If I did not have access to these specific products, I would feed local organic roasted soybeans or chia seeds (to build muscle) and BOSS (for the fats), and add oats, barley and/or organic or heirloom feed corn as needed. I would mill in or topdress montmorrillonite clay. I would also make 10% of their daily hay ration non-gmo alfalfa or a similar legume hay for the amino acids and to offset the phosphorus in the BOSS. If I still needed to build more muscle, I would also add a multivitamin mineral supplement with lysine, threonine and arginine.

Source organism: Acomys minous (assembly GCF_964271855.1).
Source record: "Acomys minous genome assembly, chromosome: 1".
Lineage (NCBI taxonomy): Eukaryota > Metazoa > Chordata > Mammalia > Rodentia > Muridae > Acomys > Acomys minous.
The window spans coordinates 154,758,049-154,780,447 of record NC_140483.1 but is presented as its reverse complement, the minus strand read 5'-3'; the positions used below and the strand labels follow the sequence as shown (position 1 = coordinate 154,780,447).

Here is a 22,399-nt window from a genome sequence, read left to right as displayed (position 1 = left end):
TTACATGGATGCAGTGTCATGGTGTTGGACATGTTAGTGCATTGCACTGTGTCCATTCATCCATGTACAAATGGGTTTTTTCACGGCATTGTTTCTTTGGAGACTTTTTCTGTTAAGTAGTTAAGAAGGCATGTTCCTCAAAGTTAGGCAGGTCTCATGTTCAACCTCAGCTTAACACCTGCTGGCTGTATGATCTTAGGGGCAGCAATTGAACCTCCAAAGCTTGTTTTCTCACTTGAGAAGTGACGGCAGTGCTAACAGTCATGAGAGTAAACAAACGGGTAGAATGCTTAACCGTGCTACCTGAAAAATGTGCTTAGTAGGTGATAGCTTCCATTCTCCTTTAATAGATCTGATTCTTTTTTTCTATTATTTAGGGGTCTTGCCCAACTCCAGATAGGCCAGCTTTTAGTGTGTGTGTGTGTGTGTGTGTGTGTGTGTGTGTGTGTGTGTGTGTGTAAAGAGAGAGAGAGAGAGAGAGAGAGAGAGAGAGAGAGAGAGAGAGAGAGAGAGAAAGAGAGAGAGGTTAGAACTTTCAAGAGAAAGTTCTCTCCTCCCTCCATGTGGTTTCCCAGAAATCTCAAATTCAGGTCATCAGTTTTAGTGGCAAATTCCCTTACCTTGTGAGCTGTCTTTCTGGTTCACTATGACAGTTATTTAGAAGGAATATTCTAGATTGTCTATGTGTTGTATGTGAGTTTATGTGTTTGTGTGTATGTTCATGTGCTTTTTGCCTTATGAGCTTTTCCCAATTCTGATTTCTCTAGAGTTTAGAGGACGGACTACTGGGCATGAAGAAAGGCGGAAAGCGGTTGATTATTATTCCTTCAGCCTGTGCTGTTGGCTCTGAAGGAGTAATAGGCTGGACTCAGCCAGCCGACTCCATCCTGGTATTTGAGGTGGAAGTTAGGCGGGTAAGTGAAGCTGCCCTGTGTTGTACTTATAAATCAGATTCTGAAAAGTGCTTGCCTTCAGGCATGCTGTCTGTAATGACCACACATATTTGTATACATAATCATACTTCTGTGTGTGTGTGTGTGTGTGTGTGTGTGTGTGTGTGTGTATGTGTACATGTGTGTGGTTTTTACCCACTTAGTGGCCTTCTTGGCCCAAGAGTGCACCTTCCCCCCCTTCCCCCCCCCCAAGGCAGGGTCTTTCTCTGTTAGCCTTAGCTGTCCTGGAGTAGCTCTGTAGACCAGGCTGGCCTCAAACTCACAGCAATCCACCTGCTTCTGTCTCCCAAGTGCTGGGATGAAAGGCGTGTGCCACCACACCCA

Want to learn more about equine nutrition? Confused about how to transition your horse to a chemical-free lifestyle? Interested in more information about feed label interpretation? Join me for convenient international teleclasses coming January 2019! Details at https://wellness.barakah.farm/services
These statements have not been evaluated by the Food and Drug Administration or American Veterinary Medical Association, and are not intended to diagnose, treat, cure or prevent any disease. Always consult your veterinarian about any changes to your animal’s health program.